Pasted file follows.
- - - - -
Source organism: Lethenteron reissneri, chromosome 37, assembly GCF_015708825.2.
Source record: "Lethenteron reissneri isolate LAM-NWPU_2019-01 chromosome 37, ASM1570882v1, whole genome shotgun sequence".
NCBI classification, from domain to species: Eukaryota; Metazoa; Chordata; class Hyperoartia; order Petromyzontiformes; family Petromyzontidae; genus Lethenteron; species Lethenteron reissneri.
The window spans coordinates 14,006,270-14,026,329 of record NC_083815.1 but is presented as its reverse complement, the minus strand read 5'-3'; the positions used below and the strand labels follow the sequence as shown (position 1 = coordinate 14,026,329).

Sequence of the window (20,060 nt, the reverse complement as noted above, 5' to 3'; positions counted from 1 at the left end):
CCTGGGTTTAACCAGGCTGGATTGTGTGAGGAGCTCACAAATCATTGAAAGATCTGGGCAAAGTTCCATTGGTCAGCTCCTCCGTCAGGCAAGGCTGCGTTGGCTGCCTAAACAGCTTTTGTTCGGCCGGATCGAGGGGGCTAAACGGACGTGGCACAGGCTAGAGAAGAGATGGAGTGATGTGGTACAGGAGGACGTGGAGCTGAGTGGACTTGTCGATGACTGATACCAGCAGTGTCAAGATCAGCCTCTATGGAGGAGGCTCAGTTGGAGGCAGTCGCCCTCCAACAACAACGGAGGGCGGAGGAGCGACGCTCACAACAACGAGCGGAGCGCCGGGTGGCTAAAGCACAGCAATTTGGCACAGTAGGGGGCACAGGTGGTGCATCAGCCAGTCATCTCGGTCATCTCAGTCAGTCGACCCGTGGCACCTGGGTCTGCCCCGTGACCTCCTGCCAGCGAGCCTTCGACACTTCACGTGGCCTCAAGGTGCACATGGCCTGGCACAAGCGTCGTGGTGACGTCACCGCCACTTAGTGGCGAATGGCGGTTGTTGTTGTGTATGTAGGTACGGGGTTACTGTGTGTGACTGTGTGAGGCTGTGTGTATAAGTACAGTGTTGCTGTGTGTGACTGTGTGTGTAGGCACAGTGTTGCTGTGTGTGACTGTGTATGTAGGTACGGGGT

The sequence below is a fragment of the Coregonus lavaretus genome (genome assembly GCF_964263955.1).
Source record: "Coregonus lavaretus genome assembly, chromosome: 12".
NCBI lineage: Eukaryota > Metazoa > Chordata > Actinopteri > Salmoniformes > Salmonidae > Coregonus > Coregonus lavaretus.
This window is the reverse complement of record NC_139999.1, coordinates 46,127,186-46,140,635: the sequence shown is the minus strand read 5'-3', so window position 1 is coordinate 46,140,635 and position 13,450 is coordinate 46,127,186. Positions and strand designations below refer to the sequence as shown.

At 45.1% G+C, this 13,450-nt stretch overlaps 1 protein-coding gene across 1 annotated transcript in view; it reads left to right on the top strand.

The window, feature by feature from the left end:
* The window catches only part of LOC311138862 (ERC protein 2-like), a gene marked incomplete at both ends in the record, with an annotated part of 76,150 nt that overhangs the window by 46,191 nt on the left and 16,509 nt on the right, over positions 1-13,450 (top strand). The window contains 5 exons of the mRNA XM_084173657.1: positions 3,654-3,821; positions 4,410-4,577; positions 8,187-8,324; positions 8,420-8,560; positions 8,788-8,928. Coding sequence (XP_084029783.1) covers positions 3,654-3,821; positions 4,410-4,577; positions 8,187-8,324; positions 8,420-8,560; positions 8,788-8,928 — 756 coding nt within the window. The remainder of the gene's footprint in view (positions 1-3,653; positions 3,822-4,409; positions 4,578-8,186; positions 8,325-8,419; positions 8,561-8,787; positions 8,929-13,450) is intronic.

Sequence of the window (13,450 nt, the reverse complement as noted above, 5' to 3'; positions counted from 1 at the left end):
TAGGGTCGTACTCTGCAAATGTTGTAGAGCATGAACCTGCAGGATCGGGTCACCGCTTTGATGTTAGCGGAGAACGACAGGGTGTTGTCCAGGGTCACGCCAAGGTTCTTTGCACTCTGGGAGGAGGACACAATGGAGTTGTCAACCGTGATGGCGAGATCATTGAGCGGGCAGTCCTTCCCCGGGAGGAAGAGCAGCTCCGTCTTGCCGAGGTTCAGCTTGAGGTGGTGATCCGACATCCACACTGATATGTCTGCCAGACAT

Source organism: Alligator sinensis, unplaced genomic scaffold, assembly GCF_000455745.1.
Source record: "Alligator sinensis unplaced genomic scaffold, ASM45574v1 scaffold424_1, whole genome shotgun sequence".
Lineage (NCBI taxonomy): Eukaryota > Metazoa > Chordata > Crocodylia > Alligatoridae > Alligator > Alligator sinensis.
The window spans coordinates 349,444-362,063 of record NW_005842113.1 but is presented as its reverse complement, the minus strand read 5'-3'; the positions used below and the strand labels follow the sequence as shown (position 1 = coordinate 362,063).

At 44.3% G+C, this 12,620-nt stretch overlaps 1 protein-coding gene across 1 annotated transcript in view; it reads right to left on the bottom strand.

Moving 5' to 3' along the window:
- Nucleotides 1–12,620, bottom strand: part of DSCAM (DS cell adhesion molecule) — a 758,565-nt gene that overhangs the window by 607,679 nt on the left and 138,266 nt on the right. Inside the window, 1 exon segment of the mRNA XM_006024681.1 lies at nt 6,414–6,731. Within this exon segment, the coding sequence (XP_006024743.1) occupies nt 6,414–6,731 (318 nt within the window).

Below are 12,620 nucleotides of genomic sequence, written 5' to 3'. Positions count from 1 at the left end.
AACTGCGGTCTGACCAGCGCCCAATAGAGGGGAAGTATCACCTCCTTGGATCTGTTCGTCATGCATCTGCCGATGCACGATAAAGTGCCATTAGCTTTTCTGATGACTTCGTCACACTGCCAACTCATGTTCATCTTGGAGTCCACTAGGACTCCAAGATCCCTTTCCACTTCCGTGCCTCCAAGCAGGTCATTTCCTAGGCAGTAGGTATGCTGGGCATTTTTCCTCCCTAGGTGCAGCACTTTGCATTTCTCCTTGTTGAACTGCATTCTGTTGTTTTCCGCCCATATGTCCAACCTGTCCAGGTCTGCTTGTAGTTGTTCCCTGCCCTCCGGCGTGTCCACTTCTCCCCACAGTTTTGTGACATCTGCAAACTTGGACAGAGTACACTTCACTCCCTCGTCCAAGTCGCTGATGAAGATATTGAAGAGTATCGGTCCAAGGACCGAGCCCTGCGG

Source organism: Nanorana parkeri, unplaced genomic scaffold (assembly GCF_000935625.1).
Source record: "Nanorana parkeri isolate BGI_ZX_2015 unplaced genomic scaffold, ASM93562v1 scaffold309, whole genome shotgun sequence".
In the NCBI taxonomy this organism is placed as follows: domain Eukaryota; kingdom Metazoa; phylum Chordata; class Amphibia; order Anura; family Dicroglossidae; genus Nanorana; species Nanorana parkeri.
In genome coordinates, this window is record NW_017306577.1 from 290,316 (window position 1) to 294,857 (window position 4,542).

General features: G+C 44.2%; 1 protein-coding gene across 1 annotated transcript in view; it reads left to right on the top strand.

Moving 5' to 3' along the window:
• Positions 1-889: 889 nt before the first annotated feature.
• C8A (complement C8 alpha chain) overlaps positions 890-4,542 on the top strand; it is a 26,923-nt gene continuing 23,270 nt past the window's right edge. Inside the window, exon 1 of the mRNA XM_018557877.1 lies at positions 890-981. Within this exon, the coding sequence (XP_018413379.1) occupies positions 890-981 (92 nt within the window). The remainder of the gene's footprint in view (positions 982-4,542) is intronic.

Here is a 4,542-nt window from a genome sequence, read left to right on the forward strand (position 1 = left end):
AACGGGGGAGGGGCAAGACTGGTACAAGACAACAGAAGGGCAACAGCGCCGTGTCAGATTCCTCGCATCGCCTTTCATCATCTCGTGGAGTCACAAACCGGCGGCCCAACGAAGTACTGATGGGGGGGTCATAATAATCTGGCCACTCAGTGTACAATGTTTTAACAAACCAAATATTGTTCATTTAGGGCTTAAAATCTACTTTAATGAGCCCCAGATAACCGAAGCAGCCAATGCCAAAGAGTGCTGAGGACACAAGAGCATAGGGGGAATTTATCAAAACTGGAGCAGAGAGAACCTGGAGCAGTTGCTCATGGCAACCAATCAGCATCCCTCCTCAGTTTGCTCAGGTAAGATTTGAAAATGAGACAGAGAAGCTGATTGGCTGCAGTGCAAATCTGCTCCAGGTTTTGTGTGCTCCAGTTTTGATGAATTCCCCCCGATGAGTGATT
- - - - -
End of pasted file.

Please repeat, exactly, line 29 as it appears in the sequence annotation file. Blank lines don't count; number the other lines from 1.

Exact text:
General features: G+C 44.2%; 1 protein-coding gene across 1 annotated transcript in view; it reads left to right on the top strand.